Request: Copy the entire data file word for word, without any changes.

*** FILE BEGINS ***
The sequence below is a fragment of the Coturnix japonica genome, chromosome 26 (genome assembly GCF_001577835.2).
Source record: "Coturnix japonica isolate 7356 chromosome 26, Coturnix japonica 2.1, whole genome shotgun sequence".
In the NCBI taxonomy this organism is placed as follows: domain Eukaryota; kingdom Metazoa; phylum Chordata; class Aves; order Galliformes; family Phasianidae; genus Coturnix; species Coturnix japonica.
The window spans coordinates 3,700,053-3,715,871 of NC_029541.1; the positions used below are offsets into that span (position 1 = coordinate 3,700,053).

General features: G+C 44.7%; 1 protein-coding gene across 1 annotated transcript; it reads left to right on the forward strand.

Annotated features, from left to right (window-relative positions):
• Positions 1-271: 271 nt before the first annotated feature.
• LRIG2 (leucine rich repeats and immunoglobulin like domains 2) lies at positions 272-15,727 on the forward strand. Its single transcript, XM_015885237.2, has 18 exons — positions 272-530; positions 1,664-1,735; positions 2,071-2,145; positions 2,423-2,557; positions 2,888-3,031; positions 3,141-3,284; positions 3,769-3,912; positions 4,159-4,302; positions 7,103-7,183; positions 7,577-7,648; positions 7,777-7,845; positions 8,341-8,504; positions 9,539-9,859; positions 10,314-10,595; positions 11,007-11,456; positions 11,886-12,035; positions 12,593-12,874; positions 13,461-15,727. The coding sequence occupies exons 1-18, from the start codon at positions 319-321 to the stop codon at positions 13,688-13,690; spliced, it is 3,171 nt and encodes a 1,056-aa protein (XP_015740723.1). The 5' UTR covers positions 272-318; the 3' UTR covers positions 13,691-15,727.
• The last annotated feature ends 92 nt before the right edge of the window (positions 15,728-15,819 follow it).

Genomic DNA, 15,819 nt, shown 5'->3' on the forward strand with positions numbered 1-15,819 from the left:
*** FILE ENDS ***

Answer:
The sequence below is a fragment of the Coturnix japonica genome, chromosome 26 (genome assembly GCF_001577835.2).
Source record: "Coturnix japonica isolate 7356 chromosome 26, Coturnix japonica 2.1, whole genome shotgun sequence".
In the NCBI taxonomy this organism is placed as follows: domain Eukaryota; kingdom Metazoa; phylum Chordata; class Aves; order Galliformes; family Phasianidae; genus Coturnix; species Coturnix japonica.
The window spans coordinates 3,700,053-3,715,871 of NC_029541.1; the positions used below are offsets into that span (position 1 = coordinate 3,700,053).

General features: G+C 44.7%; 1 protein-coding gene across 1 annotated transcript; it reads left to right on the forward strand.

Annotated features, from left to right (window-relative positions):
• Positions 1-271: 271 nt before the first annotated feature.
• LRIG2 (leucine rich repeats and immunoglobulin like domains 2) lies at positions 272-15,727 on the forward strand. Its single transcript, XM_015885237.2, has 18 exons — positions 272-530; positions 1,664-1,735; positions 2,071-2,145; positions 2,423-2,557; positions 2,888-3,031; positions 3,141-3,284; positions 3,769-3,912; positions 4,159-4,302; positions 7,103-7,183; positions 7,577-7,648; positions 7,777-7,845; positions 8,341-8,504; positions 9,539-9,859; positions 10,314-10,595; positions 11,007-11,456; positions 11,886-12,035; positions 12,593-12,874; positions 13,461-15,727. The coding sequence occupies exons 1-18, from the start codon at positions 319-321 to the stop codon at positions 13,688-13,690; spliced, it is 3,171 nt and encodes a 1,056-aa protein (XP_015740723.1). The 5' UTR covers positions 272-318; the 3' UTR covers positions 13,691-15,727.
• The last annotated feature ends 92 nt before the right edge of the window (positions 15,728-15,819 follow it).

Genomic DNA, 15,819 nt, shown 5'->3' on the forward strand with positions numbered 1-15,819 from the left: